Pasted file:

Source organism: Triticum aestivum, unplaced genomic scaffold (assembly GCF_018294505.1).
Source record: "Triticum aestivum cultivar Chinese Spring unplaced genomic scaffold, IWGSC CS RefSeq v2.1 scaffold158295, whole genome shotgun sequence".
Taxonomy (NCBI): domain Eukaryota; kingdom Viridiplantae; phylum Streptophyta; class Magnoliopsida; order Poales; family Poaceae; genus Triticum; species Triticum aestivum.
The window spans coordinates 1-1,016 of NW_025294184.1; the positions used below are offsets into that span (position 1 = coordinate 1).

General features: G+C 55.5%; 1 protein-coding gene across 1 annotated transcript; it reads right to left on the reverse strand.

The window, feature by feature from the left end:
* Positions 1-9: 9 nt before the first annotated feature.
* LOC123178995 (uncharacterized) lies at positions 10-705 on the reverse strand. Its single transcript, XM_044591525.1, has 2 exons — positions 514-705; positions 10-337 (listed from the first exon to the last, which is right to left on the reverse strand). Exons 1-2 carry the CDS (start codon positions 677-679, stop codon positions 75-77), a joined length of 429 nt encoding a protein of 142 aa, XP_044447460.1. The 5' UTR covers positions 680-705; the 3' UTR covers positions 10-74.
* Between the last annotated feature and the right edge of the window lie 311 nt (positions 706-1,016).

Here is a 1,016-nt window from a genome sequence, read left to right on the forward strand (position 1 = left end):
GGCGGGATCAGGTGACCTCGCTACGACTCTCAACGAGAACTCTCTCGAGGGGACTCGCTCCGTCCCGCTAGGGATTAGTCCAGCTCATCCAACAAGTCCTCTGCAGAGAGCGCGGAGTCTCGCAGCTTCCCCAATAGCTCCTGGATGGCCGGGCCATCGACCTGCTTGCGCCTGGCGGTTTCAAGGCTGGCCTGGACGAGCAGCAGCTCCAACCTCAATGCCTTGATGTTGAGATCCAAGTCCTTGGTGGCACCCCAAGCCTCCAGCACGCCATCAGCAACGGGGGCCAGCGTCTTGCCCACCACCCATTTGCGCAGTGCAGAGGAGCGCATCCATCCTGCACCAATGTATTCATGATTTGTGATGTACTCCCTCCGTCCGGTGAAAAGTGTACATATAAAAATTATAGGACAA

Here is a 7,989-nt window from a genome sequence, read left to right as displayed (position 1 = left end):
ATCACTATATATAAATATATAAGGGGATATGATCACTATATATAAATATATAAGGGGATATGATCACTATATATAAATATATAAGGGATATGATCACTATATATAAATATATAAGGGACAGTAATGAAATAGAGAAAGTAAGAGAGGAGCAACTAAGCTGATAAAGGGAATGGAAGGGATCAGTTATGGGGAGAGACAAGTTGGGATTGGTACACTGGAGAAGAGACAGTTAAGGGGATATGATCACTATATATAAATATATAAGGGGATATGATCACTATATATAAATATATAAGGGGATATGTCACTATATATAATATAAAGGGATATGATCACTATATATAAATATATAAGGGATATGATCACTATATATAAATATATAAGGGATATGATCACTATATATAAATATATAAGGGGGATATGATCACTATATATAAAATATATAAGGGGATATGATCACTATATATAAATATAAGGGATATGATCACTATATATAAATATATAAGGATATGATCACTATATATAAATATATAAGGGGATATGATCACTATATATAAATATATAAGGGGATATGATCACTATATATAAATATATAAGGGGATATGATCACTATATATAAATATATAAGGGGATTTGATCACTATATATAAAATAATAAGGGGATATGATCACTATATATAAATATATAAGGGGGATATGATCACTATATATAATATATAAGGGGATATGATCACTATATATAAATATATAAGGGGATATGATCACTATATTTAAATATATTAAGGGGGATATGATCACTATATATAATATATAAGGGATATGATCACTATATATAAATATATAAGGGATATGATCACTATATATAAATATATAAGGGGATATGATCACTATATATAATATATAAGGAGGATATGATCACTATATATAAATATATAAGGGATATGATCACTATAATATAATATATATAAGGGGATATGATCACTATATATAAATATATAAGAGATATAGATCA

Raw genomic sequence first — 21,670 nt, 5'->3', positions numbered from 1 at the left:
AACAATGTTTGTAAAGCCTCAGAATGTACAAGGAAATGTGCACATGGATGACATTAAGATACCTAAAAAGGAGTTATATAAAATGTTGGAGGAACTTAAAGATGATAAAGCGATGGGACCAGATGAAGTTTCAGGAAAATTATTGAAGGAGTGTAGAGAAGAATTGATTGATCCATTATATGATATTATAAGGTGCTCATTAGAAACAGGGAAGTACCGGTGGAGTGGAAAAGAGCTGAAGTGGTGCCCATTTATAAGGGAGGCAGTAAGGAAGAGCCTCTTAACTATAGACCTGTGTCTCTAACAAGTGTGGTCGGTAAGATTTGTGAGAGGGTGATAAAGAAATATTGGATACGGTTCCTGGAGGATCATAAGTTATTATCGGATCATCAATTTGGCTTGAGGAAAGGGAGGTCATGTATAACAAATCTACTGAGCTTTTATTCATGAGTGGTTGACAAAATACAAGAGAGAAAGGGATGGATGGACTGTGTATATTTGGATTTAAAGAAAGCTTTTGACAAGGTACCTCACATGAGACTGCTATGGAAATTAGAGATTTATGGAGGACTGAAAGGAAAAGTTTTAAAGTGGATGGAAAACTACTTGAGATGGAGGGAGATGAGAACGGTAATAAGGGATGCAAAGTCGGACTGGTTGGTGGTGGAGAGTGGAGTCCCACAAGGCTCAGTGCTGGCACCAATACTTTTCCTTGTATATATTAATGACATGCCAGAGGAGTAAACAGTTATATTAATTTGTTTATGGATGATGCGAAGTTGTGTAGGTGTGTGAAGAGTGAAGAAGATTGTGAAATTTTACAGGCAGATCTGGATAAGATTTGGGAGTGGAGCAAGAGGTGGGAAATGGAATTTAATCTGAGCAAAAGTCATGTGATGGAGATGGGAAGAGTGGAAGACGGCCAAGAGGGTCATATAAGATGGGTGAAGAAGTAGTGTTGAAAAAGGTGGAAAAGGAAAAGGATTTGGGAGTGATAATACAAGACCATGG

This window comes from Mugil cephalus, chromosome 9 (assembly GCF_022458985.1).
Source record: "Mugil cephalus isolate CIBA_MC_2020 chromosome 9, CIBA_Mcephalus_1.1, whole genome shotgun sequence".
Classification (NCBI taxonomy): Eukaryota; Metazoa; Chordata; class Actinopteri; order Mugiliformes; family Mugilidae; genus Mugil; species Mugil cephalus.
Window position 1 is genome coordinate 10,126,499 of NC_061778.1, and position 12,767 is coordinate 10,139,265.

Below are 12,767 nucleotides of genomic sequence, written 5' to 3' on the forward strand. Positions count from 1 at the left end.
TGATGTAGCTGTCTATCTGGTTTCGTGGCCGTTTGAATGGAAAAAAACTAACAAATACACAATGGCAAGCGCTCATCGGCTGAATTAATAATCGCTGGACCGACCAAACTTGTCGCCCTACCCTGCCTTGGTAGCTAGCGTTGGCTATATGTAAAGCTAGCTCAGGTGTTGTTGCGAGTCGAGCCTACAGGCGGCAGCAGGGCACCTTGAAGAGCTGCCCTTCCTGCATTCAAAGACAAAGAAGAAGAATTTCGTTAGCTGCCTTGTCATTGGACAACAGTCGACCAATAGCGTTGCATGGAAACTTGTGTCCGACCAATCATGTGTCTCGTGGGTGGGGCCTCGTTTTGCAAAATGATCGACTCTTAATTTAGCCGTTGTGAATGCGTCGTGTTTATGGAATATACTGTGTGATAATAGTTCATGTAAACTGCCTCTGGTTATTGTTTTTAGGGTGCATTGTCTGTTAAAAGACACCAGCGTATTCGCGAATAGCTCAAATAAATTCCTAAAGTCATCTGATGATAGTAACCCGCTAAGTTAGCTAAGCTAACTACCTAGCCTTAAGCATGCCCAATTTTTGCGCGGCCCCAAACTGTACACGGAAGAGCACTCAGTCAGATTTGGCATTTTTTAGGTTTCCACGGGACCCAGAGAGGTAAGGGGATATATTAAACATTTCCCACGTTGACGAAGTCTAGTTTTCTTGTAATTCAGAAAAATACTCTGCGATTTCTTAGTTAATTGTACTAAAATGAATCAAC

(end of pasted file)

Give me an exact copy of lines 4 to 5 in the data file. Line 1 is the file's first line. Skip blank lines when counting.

The window spans coordinates 1-1,016 of NW_025294184.1; the positions used below are offsets into that span (position 1 = coordinate 1).

General features: G+C 55.5%; 1 protein-coding gene across 1 annotated transcript; it reads right to left on the reverse strand.